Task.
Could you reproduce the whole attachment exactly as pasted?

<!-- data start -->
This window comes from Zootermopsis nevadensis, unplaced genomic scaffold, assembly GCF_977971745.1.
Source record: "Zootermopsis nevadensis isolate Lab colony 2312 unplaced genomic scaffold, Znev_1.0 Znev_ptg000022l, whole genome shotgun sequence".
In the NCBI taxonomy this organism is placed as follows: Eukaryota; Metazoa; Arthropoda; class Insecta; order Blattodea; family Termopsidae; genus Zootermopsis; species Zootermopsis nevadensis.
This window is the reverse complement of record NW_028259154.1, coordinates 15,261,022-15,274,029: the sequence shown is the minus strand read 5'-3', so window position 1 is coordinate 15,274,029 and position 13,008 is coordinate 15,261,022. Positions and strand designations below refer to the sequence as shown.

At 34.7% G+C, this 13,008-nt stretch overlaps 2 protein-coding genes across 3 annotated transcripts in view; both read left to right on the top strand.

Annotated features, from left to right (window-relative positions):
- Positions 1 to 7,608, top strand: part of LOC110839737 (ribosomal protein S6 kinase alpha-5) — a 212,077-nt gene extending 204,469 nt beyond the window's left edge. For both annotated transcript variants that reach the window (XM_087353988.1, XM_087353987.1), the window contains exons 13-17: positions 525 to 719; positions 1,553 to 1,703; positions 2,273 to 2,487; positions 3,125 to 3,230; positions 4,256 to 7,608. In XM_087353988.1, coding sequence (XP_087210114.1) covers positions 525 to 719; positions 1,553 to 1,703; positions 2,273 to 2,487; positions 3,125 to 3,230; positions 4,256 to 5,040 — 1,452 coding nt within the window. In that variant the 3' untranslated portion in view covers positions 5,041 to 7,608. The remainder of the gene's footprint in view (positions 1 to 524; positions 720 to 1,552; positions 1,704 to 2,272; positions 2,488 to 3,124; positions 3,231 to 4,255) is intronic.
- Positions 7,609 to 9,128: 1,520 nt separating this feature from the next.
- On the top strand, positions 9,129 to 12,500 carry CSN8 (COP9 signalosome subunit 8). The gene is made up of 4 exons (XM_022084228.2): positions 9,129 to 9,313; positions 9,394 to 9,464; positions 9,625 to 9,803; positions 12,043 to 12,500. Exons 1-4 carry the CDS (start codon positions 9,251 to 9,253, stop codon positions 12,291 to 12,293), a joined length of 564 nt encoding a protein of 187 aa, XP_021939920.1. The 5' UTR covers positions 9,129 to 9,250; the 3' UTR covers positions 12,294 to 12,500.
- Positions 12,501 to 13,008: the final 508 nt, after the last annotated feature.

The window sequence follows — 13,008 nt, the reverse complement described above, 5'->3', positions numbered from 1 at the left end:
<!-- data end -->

This window comes from Zootermopsis nevadensis, unplaced genomic scaffold, assembly GCF_977971745.1.
Source record: "Zootermopsis nevadensis isolate Lab colony 2312 unplaced genomic scaffold, Znev_1.0 Znev_ptg000022l, whole genome shotgun sequence".
In the NCBI taxonomy this organism is placed as follows: Eukaryota; Metazoa; Arthropoda; class Insecta; order Blattodea; family Termopsidae; genus Zootermopsis; species Zootermopsis nevadensis.
This window is the reverse complement of record NW_028259154.1, coordinates 15,261,022-15,274,029: the sequence shown is the minus strand read 5'-3', so window position 1 is coordinate 15,274,029 and position 13,008 is coordinate 15,261,022. Positions and strand designations below refer to the sequence as shown.

At 34.7% G+C, this 13,008-nt stretch overlaps 2 protein-coding genes across 3 annotated transcripts in view; both read left to right on the top strand.

Annotated features, from left to right (window-relative positions):
- Positions 1 to 7,608, top strand: part of LOC110839737 (ribosomal protein S6 kinase alpha-5) — a 212,077-nt gene extending 204,469 nt beyond the window's left edge. For both annotated transcript variants that reach the window (XM_087353988.1, XM_087353987.1), the window contains exons 13-17: positions 525 to 719; positions 1,553 to 1,703; positions 2,273 to 2,487; positions 3,125 to 3,230; positions 4,256 to 7,608. In XM_087353988.1, coding sequence (XP_087210114.1) covers positions 525 to 719; positions 1,553 to 1,703; positions 2,273 to 2,487; positions 3,125 to 3,230; positions 4,256 to 5,040 — 1,452 coding nt within the window. In that variant the 3' untranslated portion in view covers positions 5,041 to 7,608. The remainder of the gene's footprint in view (positions 1 to 524; positions 720 to 1,552; positions 1,704 to 2,272; positions 2,488 to 3,124; positions 3,231 to 4,255) is intronic.
- Positions 7,609 to 9,128: 1,520 nt separating this feature from the next.
- On the top strand, positions 9,129 to 12,500 carry CSN8 (COP9 signalosome subunit 8). The gene is made up of 4 exons (XM_022084228.2): positions 9,129 to 9,313; positions 9,394 to 9,464; positions 9,625 to 9,803; positions 12,043 to 12,500. Exons 1-4 carry the CDS (start codon positions 9,251 to 9,253, stop codon positions 12,291 to 12,293), a joined length of 564 nt encoding a protein of 187 aa, XP_021939920.1. The 5' UTR covers positions 9,129 to 9,250; the 3' UTR covers positions 12,294 to 12,500.
- Positions 12,501 to 13,008: the final 508 nt, after the last annotated feature.

The window sequence follows — 13,008 nt, the reverse complement described above, 5'->3', positions numbered from 1 at the left end: